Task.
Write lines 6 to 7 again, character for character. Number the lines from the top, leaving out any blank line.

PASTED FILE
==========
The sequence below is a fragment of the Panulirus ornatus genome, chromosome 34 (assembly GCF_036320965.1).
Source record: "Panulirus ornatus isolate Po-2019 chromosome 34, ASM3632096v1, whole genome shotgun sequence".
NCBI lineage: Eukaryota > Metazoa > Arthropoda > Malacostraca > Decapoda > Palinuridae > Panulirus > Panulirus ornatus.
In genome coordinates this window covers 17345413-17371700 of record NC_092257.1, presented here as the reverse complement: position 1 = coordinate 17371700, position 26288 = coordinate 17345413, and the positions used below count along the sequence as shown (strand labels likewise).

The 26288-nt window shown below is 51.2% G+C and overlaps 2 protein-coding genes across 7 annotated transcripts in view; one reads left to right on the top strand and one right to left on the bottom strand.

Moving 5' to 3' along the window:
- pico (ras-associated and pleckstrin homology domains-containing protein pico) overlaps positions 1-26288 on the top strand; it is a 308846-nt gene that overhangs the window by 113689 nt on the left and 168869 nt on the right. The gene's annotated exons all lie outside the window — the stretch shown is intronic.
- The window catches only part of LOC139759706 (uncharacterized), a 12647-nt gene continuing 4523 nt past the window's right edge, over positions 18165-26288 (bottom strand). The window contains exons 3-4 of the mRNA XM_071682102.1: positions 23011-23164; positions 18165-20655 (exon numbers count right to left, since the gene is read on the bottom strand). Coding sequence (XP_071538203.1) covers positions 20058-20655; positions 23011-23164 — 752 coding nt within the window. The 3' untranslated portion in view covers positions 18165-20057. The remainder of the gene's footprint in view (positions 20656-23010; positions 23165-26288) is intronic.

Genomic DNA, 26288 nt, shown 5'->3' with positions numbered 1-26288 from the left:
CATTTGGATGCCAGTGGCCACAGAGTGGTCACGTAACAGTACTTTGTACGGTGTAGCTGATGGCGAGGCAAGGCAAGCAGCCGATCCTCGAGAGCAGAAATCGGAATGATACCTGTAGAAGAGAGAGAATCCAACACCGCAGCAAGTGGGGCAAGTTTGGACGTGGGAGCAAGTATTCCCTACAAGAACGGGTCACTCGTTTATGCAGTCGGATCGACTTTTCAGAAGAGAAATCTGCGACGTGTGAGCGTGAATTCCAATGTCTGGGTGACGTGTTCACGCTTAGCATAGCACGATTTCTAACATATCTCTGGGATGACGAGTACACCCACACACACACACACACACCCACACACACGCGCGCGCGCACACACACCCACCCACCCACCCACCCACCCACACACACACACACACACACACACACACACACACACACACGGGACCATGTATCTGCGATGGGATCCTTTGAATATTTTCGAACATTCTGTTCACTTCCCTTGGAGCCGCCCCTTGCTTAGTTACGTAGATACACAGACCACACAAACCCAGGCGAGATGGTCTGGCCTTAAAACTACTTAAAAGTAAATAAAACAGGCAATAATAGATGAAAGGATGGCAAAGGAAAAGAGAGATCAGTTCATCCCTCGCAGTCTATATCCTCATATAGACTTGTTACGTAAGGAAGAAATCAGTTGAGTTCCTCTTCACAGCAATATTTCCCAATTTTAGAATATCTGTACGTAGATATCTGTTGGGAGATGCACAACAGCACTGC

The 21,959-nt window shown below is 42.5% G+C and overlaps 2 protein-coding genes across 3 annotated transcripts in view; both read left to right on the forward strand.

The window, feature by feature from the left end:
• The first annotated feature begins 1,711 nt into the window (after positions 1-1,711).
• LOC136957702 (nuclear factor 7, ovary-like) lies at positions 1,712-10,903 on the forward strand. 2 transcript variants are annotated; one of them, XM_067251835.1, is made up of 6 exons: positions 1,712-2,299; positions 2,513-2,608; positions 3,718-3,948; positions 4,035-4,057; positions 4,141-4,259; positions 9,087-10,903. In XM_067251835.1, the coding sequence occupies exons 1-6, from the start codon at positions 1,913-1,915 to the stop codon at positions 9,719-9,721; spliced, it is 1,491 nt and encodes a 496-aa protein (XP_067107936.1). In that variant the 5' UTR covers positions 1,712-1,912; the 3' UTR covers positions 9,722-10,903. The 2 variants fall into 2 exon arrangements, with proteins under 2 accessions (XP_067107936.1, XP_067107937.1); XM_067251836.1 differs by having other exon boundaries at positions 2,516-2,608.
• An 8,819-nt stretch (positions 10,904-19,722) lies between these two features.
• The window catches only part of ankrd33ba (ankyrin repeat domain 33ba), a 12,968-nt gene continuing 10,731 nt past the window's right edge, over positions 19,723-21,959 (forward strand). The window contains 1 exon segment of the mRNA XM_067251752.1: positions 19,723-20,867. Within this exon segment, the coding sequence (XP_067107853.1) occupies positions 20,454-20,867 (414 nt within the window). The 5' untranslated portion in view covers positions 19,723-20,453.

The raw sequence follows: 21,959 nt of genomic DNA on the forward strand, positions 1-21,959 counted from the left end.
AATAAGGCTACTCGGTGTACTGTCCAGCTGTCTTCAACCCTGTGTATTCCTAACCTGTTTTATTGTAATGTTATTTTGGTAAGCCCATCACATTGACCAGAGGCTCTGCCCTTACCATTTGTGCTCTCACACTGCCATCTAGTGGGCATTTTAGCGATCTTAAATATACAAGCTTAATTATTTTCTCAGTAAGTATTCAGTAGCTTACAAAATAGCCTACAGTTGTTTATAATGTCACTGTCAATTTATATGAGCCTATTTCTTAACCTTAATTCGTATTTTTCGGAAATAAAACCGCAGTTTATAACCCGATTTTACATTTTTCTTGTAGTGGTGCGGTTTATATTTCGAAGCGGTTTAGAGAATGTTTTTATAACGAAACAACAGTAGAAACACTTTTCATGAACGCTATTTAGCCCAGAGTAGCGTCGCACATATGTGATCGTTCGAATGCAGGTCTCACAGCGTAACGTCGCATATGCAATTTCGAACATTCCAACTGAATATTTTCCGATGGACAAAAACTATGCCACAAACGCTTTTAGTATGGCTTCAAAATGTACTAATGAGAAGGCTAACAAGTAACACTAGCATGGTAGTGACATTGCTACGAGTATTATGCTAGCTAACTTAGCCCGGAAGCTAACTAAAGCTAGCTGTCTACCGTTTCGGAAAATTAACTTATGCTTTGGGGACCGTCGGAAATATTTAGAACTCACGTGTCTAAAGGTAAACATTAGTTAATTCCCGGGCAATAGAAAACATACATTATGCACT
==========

Moving 5' to 3' along the window:
- pico (ras-associated and pleckstrin homology domains-containing protein pico) overlaps positions 1-26288 on the top strand; it is a 308846-nt gene that overhangs the window by 113689 nt on the left and 168869 nt on the right. The gene's annotated exons all lie outside the window — the stretch shown is intronic.